Integrated CBT-I and PE on Sleep and PTSD Outcomes (Impact Study)
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|ClinicalTrials.gov Identifier: NCT02774642|
Recruitment Status : Recruiting
First Posted : May 17, 2016
Last Update Posted : March 26, 2021
|Condition or disease||Intervention/treatment||Phase|
|Posttraumatic Stress Disorders Chronic Insomnia||Behavioral: CBTI-PE Behavioral: Hygiene-PE||Not Applicable|
The lifetime prevalence of posttraumatic stress disorder (PTSD) is approximately 30% among Vietnam Veterans and 11-17% among Iraq and Afghanistan Veterans. PTSD is associated with enormous health care costs, increased suicidality, depression, poorer quality of life and functioning, physical health, and increased substance use. Prolonged exposure (PE) is an efficacious treatment for Veterans with PTSD that decreases avoidance of feared, but safe, cues. Despite PE being one of the best available treatments for PTSD, 25 to 45% of PTSD patients still meet diagnostic criteria following treatment. High rates of comorbid disorders, such as insomnia, may interfere with the efficacy of PE and limit long-term rehabilitation outcomes.
Among Veterans with PTSD, sleep disturbances are nearly universal with 70 - 87% reporting comorbid insomnia. Untreated insomnia can persist for years, is independently associated with impaired health-related quality of life, does not resolve following PTSD treatment, and can exacerbate daytime PTSD symptoms.
Importantly, insomnia may interfere with the mechanisms of PE through safety learning, habituation to feared stimuli, emotional coping, emotional processing, and cognitive abilities necessary for successful treatment.
Despite this, insomnia is not a primary intervention for Veterans with PTSD. Given these factors, it is critical to evaluate whether treating insomnia prior to PTSD will improve PTSD symptoms and quality of life outcomes. Cognitive behavioral treatment for insomnia (CBT-I) is the first line treatment of chronic and severe insomnia, which produces lasting improvements in sleep. By using CBT-I prior to, and integrated with, PE offers several novel advantages that will: 1) increase client-centered treatment by addressing the number one subjective complaint among Veterans with PTSD; 2) enhance PTSD outcomes and non-response rates by addressing insomnia-related factors that interfere with PTSD treatment; 3) act as a stepping stone and help to engage patients who are not initially willing to engage in trauma-focused PE; 4) increase rehabilitation outcomes by addressing the two leading disorders that independently affect quality of life for Veterans; 5) allow patients to address both symptoms of insomnia and PTSD within a shortened timeframe; 6) increase continuity by allowing patients to work with a single provider; and 7) decrease the risk of attrition between referral clinics and waitlists. To date, no studies have capitalized on available evidence-based CBT-I prior to PE to improve insomnia, PTSD, and quality of life outcomes.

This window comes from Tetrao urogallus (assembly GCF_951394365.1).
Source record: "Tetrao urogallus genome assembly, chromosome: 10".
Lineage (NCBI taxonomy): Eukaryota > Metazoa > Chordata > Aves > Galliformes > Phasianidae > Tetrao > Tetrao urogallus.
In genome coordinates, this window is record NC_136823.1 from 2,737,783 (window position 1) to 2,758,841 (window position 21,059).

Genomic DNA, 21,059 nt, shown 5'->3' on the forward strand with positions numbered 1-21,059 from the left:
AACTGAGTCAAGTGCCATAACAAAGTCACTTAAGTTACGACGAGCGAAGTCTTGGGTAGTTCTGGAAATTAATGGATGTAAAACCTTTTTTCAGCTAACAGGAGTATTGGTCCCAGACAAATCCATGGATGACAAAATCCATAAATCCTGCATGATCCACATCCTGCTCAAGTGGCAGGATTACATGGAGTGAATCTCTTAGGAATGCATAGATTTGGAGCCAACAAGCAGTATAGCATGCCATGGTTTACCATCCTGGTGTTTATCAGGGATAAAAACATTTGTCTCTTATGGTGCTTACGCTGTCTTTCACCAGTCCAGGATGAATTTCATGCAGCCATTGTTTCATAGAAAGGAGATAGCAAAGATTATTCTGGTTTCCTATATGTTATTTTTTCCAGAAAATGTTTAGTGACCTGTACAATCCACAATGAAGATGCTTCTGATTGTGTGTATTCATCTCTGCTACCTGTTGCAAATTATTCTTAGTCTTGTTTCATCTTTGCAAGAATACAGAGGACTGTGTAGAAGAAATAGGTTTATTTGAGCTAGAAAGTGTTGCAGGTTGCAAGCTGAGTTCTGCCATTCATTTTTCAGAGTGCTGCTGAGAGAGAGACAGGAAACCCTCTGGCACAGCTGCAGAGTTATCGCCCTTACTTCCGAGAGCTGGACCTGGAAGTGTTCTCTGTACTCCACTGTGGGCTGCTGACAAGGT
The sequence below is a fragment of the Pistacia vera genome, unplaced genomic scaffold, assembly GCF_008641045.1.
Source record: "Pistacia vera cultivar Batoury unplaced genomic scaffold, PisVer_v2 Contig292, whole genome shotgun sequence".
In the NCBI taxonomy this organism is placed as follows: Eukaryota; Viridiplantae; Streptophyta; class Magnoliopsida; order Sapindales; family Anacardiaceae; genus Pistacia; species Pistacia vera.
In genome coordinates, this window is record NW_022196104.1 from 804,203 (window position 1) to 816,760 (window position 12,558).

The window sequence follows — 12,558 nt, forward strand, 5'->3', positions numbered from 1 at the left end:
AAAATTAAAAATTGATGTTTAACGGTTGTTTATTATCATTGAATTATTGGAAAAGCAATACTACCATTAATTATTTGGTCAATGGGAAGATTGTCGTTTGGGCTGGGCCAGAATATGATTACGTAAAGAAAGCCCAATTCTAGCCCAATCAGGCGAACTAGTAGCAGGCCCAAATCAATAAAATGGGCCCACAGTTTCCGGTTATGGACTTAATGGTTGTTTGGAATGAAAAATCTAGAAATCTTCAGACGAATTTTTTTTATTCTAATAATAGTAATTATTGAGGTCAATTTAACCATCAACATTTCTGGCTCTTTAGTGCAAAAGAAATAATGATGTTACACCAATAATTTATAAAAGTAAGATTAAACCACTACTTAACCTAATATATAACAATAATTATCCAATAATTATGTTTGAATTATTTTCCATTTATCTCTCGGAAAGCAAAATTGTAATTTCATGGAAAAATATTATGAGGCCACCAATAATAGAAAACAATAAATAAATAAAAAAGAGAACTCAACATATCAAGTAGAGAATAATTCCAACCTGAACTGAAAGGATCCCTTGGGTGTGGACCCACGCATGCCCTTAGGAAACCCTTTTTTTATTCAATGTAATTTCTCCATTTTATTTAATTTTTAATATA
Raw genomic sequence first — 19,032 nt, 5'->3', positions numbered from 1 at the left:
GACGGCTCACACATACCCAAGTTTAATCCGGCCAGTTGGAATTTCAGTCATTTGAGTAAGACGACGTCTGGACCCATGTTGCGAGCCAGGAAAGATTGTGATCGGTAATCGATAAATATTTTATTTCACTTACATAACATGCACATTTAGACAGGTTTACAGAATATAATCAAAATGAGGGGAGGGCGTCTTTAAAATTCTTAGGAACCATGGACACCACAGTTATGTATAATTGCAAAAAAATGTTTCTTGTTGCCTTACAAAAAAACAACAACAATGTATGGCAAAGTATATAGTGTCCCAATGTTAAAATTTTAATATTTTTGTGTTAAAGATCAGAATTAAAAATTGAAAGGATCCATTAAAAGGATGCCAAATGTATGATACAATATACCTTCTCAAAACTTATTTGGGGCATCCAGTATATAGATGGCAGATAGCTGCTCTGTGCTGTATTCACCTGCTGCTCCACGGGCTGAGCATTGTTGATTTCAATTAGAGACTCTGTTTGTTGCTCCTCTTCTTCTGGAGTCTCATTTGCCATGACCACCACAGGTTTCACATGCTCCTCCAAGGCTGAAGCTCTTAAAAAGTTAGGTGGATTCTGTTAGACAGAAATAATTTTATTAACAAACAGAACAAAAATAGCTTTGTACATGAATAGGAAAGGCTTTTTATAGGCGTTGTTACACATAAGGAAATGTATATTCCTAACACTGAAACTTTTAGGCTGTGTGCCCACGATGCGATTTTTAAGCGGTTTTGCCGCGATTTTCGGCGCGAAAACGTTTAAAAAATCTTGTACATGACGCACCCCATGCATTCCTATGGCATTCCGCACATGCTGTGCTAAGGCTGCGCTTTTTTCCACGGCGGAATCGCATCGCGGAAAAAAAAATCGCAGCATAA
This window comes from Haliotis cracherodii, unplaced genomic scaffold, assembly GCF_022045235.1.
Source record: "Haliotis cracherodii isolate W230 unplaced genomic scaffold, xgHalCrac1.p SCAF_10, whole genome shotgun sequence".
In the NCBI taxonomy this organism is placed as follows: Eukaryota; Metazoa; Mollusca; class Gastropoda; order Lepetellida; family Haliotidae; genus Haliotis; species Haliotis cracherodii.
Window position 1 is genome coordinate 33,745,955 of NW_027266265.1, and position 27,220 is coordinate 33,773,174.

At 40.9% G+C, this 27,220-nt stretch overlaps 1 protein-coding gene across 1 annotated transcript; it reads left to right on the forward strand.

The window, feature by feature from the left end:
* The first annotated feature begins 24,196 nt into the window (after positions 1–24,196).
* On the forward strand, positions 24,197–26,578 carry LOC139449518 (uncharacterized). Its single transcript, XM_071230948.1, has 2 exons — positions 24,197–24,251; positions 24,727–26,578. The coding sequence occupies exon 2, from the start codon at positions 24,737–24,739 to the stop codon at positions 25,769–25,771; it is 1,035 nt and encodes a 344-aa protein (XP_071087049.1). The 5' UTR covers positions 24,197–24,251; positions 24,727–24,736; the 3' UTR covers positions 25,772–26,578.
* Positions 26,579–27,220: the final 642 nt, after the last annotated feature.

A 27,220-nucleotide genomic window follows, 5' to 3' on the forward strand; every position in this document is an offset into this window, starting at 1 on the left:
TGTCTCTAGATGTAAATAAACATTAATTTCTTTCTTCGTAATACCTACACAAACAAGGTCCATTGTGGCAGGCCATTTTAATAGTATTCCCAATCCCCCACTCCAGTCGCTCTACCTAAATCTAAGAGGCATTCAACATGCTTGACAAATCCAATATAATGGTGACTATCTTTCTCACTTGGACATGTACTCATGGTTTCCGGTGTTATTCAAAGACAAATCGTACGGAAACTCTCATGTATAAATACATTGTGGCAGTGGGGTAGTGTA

|Study Type :||Interventional (Clinical Trial)|
|Estimated Enrollment :||90 participants|
|Intervention Model:||Parallel Assignment|
|Masking:||Single (Outcomes Assessor)|
|Official Title:||The Impact of Integrated CBT-I and PE on Sleep and PTSD Outcomes|